The usual subsidiary books maintained under the double entry system of book-keeping are also maintained under the single entry system, but the postings are made from these subsidiary books of those entries which affect personal accounts. Real and nominal accounts are not maintained under this system. Since only one aspect of every transaction is usually recorded under this system, therefore, the system 1s called 'single entry system'. It should be noted that single entry system is not any particular system of book-keeping, but rather the double entry system in an incomplete and disjointed form.
Disadvantages of single entry system
1. Since the two-fold aspect of every transaction is not recorded in the books of accounts, therefore, the arithmetical accuracy of the books of accounts cannot be ascertained by means of a trial balance.
2. It is not possible to obtain accurate information regarding the results of business operations, as under single entry system, nominal accounts relating to losses, expenses, gains and incomes have not been maintained. In the absence. of these accounts, necessary classified information required for preparing pr9fit and loss account is not available. Hence profit and loss account cannot be prepared.
3. Information relating to assets and liabilities cannot be reliable because respective accounts have not been maintained. Thus, even balance sheet cannot be prepared. Consequently, true financial position of the business cannot be ascertained.
4. In the absence of various checks, fraud is more easily committed and it is very difficult to detect.
Ascertaining profit under the single entry system
Under the single entry system of book-keeping, it is not possible to prepare a regular trading and profit & loss account, because no record is kept of the nominal accounts, therefore, the exact profit or loss for a particular period cannot be ascertained. The net profit for a particular period can be ascertained in a rough manner by comparing the financial position of the business at the commencement of the period with the financial position at the end of the period. This requires the preparation of two statements of affairs, one in the beginning and the other at the end.
Opening and closing balances of capitals can be the ascertained by preparing statement of affairs, and comparison of the capitals at the two dates will reveal either profit or loss.
Preparation of a statement of affairs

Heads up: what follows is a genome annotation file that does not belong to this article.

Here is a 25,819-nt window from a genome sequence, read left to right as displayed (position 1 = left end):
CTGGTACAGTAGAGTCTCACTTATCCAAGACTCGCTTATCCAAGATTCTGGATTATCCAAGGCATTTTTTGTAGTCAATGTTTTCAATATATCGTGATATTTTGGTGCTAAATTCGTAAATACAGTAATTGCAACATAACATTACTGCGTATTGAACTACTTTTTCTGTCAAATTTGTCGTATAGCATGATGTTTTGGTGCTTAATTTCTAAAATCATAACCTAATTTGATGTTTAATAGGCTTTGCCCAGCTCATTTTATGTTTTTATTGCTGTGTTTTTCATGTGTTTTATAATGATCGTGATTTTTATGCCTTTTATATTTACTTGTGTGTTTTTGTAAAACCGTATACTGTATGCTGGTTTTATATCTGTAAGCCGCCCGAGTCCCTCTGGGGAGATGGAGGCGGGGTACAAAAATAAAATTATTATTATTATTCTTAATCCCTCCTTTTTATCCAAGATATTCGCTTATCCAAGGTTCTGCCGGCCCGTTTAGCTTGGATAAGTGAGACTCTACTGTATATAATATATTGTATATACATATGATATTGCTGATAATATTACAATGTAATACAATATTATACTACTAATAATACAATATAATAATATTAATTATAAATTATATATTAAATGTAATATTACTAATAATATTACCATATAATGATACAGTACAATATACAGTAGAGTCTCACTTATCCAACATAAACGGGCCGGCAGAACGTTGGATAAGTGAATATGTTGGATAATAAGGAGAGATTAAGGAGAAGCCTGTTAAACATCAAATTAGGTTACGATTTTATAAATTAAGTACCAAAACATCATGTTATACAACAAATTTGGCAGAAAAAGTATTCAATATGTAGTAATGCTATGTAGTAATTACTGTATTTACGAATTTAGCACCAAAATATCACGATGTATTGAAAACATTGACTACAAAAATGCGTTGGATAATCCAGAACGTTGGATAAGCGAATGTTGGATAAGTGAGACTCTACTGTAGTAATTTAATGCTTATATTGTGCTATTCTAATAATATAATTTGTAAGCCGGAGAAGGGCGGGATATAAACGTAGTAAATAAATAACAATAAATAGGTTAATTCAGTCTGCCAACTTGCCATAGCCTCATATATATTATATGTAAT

A statement of affairs (for this purpose is a document in the form of a balance sheet, showing on right hand side the amounts (estimated) of the various assets and on the left hand side the estimated amounts of liabilities. The difference of the two sides represents capital of the owner i.e. net worth. .
First a statement of affairs as at the beginning of the period should be prepared. For this, particulars of assets and liabilities as on the date should be collected with the assistance of the owner. The value of the fixed assets (plant, building, machinery, fixtures etc.) should be arrived at as follows-Proprietor will probably remember their original cost and the date of acquisitions from which (cost) appropriate amount of depreciation should be deducted, this will give 'written down value' of such assets which should be included in the statement of affairs. Stock taking should be done physically; lists be prepared and valuation to be done adopting cost or market price whichever is lower. Bank balance can be ascertained from the pass book or statement of account supplied by the bank. Cash can be physically counted. Debtors and creditors can be ascertained from the personal ledger.
As already stated, excess of assets over liabilities represents capital. After preparing statement of affairs, both at the beginning of the period and at the close of the period the profit or loss (for the period) is ascertained by comparing the capital at the end of the period with that at the beginning. Adjust the capital at the end by adding drawings there to and deducting there from fresh capital introduced.